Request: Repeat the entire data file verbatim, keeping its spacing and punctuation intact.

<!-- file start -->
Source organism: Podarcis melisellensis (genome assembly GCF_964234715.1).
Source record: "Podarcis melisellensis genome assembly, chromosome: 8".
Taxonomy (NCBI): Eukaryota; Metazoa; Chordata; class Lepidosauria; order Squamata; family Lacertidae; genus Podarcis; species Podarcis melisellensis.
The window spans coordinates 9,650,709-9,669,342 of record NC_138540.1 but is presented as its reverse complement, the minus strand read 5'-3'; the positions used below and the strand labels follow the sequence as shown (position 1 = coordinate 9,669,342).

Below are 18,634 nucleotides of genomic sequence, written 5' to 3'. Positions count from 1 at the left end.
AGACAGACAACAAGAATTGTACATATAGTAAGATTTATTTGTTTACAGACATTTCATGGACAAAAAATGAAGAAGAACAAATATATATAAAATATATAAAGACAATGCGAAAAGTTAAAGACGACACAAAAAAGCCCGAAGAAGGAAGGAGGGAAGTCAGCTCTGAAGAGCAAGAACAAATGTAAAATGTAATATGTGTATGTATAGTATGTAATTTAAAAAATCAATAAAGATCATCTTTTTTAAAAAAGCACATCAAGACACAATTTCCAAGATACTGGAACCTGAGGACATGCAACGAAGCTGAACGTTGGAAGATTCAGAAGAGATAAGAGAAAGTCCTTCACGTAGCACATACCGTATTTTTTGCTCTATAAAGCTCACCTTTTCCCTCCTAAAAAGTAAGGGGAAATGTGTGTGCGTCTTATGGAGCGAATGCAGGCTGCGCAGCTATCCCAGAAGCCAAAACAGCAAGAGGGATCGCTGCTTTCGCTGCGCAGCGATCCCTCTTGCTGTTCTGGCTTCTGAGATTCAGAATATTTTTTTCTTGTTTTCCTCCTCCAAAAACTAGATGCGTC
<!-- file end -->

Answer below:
Source organism: Podarcis melisellensis (genome assembly GCF_964234715.1).
Source record: "Podarcis melisellensis genome assembly, chromosome: 8".
Taxonomy (NCBI): Eukaryota; Metazoa; Chordata; class Lepidosauria; order Squamata; family Lacertidae; genus Podarcis; species Podarcis melisellensis.
The window spans coordinates 9,650,709-9,669,342 of record NC_138540.1 but is presented as its reverse complement, the minus strand read 5'-3'; the positions used below and the strand labels follow the sequence as shown (position 1 = coordinate 9,669,342).

Below are 18,634 nucleotides of genomic sequence, written 5' to 3'. Positions count from 1 at the left end.
AGACAGACAACAAGAATTGTACATATAGTAAGATTTATTTGTTTACAGACATTTCATGGACAAAAAATGAAGAAGAACAAATATATATAAAATATATAAAGACAATGCGAAAAGTTAAAGACGACACAAAAAAGCCCGAAGAAGGAAGGAGGGAAGTCAGCTCTGAAGAGCAAGAACAAATGTAAAATGTAATATGTGTATGTATAGTATGTAATTTAAAAAATCAATAAAGATCATCTTTTTTAAAAAAGCACATCAAGACACAATTTCCAAGATACTGGAACCTGAGGACATGCAACGAAGCTGAACGTTGGAAGATTCAGAAGAGATAAGAGAAAGTCCTTCACGTAGCACATACCGTATTTTTTGCTCTATAAAGCTCACCTTTTCCCTCCTAAAAAGTAAGGGGAAATGTGTGTGCGTCTTATGGAGCGAATGCAGGCTGCGCAGCTATCCCAGAAGCCAAAACAGCAAGAGGGATCGCTGCTTTCGCTGCGCAGCGATCCCTCTTGCTGTTCTGGCTTCTGAGATTCAGAATATTTTTTTCTTGTTTTCCTCCTCCAAAAACTAGATGCGTC